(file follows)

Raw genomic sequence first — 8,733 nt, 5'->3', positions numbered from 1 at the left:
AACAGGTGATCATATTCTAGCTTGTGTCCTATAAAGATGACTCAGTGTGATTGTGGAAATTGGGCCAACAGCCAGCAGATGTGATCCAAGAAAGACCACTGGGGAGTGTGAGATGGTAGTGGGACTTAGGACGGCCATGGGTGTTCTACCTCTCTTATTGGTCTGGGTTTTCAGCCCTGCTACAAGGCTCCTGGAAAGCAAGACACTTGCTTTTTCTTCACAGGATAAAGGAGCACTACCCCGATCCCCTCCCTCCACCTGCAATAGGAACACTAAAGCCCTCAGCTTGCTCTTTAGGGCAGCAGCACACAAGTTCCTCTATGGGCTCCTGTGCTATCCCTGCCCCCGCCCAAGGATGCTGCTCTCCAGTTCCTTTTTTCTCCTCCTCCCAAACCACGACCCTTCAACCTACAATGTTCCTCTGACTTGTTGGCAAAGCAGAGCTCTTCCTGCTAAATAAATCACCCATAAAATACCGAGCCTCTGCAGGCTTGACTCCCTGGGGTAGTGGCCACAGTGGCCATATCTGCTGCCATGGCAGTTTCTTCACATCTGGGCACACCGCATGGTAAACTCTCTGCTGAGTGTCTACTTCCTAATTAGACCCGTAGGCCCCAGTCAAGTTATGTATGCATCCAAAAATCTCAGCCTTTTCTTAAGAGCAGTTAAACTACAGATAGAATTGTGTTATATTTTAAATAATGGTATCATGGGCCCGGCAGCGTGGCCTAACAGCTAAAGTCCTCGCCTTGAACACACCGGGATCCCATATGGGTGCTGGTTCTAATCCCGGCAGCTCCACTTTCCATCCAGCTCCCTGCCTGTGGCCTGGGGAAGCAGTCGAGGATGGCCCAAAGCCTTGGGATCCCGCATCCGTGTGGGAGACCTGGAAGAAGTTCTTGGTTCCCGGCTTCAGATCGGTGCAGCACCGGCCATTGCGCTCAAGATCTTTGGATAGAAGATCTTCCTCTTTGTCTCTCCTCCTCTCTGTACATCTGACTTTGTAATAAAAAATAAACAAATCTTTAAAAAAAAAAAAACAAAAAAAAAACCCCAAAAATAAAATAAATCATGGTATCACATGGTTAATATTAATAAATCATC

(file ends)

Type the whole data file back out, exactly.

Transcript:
Raw genomic sequence first — 8,733 nt, 5'->3', positions numbered from 1 at the left:
AACAGGTGATCATATTCTAGCTTGTGTCCTATAAAGATGACTCAGTGTGATTGTGGAAATTGGGCCAACAGCCAGCAGATGTGATCCAAGAAAGACCACTGGGGAGTGTGAGATGGTAGTGGGACTTAGGACGGCCATGGGTGTTCTACCTCTCTTATTGGTCTGGGTTTTCAGCCCTGCTACAAGGCTCCTGGAAAGCAAGACACTTGCTTTTTCTTCACAGGATAAAGGAGCACTACCCCGATCCCCTCCCTCCACCTGCAATAGGAACACTAAAGCCCTCAGCTTGCTCTTTAGGGCAGCAGCACACAAGTTCCTCTATGGGCTCCTGTGCTATCCCTGCCCCCGCCCAAGGATGCTGCTCTCCAGTTCCTTTTTTCTCCTCCTCCCAAACCACGACCCTTCAACCTACAATGTTCCTCTGACTTGTTGGCAAAGCAGAGCTCTTCCTGCTAAATAAATCACCCATAAAATACCGAGCCTCTGCAGGCTTGACTCCCTGGGGTAGTGGCCACAGTGGCCATATCTGCTGCCATGGCAGTTTCTTCACATCTGGGCACACCGCATGGTAAACTCTCTGCTGAGTGTCTACTTCCTAATTAGACCCGTAGGCCCCAGTCAAGTTATGTATGCATCCAAAAATCTCAGCCTTTTCTTAAGAGCAGTTAAACTACAGATAGAATTGTGTTATATTTTAAATAATGGTATCATGGGCCCGGCAGCGTGGCCTAACAGCTAAAGTCCTCGCCTTGAACACACCGGGATCCCATATGGGTGCTGGTTCTAATCCCGGCAGCTCCACTTTCCATCCAGCTCCCTGCCTGTGGCCTGGGGAAGCAGTCGAGGATGGCCCAAAGCCTTGGGATCCCGCATCCGTGTGGGAGACCTGGAAGAAGTTCTTGGTTCCCGGCTTCAGATCGGTGCAGCACCGGCCATTGCGCTCAAGATCTTTGGATAGAAGATCTTCCTCTTTGTCTCTCCTCCTCTCTGTACATCTGACTTTGTAATAAAAAATAAACAAATCTTTAAAAAAAAAAAAACAAAAAAAAAACCCCAAAAATAAAATAAATCATGGTATCACATGGTTAATATTAATAAATCATC